How water availability in Mexico is affecting the mango industry

From Fresh Fruit Portal | 13 June 2024

Overview of mangos from Mexico in the U.S. market, complemented by charts from Agronometrics. Original published on June 13, 2024.

By Sebastian Ramírez

The issue of water availability has become a major concern over the last few decades for Mexico, the world’s leading mango exporter with over 2 million tons produced annually.

Over the past six decades, water availability in the country has decreased by 68%, according to data from the Mexican Institute for Competitiveness (IMCO). 

This information was shared by Sergio Roberto Marquez, a professor from the Department of Crop Sciences, at the Universidad Autónoma Chapingo in Texcoco, Mexico at the latest Mango Growers Summit organized by the National Mango Board. Marquez said that Mexico uses more than 40% of its surface water yearly. 

mango volumes by history

Source: USDA Market News via Agronometrics.
(Agronometrics users can view this chart with live updates here)

“We have an average of 457 billion cubic meters of renewable water per year,” Marquez said. “Of which 73% is consumed, mainly in agriculture.”

Marquez assured that the main challenge for agriculture in general at the moment is climate change because Mexico is one of the most affected countries by the phenomenon. 

“Unfortunately we are having a longer and more inconsistent winter, which means we are having multiple blooms and out-of-season blooms,” he said. 

Flowering is alternating, which means that production windows are being lost because of variations in harvest time. 

Marquez explained that the higher temperatures are causing pests and diseases to get “a lot more aggressive.”

“We are having difficulty controlling pests, like oidium which is becoming a big problem during the flowering season,” Marques said. 

Marquez pointed out that in some areas, this is causing issues in the flowering process, with some growers only achieving 10% of the normal flowering. 

The drought has been felt particularly in the country’s Pacific coast, with the states of Sinaloa and Sonora in the Northwest, two of the main producing regions, especially affected. 

“These two states have a lot of reservoirs, but they have depleted a lot from the lack of rainfall,” Marquez said. “For example, in Sinaloa, a lot of the reservoirs are at 30% capacity, meaning we have to limit the amount of water we use for crops.”

He said that many of the solutions being used in the U.S., like drip irrigation is difficult because most of the farmers in Mexico use surface irrigation, which is “a very wasteful way to irrigate.”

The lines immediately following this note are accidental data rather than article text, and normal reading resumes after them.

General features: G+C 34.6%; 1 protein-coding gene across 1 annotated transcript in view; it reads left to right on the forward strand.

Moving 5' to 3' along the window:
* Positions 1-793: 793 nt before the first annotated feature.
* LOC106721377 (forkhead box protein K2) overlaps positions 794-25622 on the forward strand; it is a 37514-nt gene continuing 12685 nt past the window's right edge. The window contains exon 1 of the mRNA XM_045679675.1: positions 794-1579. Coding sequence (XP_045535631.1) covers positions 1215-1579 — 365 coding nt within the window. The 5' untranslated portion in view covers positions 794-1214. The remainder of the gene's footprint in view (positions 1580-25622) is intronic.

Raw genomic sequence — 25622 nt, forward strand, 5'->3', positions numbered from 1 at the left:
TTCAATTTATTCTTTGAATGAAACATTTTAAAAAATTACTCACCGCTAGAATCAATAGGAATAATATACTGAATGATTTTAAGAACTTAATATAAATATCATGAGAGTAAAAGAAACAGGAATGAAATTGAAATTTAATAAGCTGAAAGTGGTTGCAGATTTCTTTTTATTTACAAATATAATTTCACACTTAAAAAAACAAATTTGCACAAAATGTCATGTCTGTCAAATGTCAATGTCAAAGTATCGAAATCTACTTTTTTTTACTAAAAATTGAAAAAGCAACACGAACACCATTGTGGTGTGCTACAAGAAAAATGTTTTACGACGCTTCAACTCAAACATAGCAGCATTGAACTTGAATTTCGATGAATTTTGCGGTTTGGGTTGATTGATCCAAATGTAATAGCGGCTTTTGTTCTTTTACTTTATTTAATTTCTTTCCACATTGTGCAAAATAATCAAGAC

Irrigation systems in Mexico are very expensive, and farmers are unable to invest in many new technologies. 

These issues translate to a reduction in crop yields, not only in mangos but in many other products. 

“In some areas, we may be forced to switch crops,” he said.  

Marquez assured that new varieties have to be much more resistant to high, extreme temperatures and drought conditions. 

“We conclude that the Mexican mango production is expanding in ecologically sensitive areas which poses a threat to diversity and water resources,” Marquez said. 

The industry uses a lot of agrochemicals that are harmful to soil health, contaminate water, and pose a threat to the sustainability of long-term farming prices. 

In order to alleviate the effects of climate change, Marquez says they require innovation in irrigation techniques and pest management, with technology that enhances productivity while minimizing environmental impacts. 

“The adoption of digital platforms for market access and traceability can empower farmers and improve the efficiency in the supply chain,” he said. 

Limited financial resources and inadequate infrastructure, along with a lack of technical expertise are part of the challenges for the industry. 

“We have very limited resources for research, which limits the amount of knowledge that we can share with small farmers,” Marquez pointed out. “Our volatile market environment and trade regulations also present a lot of uncertainties for exporters.”

Marquez closed by extending an invitation to all spectators for the 14th International Mango Symposium on May 28-31 in Sinaloa, Mexico, with meetings, presentations, and a lot of activities offered. 

The News in Charts is a collection of stories from the industry complemented by charts from Agronometrics to help better tell their story.

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